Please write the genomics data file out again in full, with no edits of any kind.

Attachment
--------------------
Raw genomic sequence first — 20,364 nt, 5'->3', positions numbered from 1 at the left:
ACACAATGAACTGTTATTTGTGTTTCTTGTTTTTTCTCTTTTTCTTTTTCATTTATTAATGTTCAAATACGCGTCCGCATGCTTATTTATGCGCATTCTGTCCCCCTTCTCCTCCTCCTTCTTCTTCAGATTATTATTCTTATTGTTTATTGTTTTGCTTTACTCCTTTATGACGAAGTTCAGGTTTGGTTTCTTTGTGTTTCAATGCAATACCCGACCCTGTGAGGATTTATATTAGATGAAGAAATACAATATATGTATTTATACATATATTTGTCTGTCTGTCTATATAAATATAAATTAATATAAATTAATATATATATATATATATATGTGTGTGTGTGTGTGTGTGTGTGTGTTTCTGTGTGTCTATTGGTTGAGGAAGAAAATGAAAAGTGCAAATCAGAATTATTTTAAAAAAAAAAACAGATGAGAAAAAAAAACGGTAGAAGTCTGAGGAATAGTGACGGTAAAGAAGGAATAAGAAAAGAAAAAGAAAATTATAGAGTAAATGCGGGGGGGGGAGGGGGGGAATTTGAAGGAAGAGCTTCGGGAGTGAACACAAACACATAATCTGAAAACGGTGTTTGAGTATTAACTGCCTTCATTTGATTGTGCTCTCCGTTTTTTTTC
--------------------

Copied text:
Raw genomic sequence first — 20,364 nt, 5'->3', positions numbered from 1 at the left:
ACACAATGAACTGTTATTTGTGTTTCTTGTTTTTTCTCTTTTTCTTTTTCATTTATTAATGTTCAAATACGCGTCCGCATGCTTATTTATGCGCATTCTGTCCCCCTTCTCCTCCTCCTTCTTCTTCAGATTATTATTCTTATTGTTTATTGTTTTGCTTTACTCCTTTATGACGAAGTTCAGGTTTGGTTTCTTTGTGTTTCAATGCAATACCCGACCCTGTGAGGATTTATATTAGATGAAGAAATACAATATATGTATTTATACATATATTTGTCTGTCTGTCTATATAAATATAAATTAATATAAATTAATATATATATATATATATATGTGTGTGTGTGTGTGTGTGTGTGTGTTTCTGTGTGTCTATTGGTTGAGGAAGAAAATGAAAAGTGCAAATCAGAATTATTTTAAAAAAAAAAACAGATGAGAAAAAAAAACGGTAGAAGTCTGAGGAATAGTGACGGTAAAGAAGGAATAAGAAAAGAAAAAGAAAATTATAGAGTAAATGCGGGGGGGGGAGGGGGGGAATTTGAAGGAAGAGCTTCGGGAGTGAACACAAACACATAATCTGAAAACGGTGTTTGAGTATTAACTGCCTTCATTTGATTGTGCTCTCCGTTTTTTTTC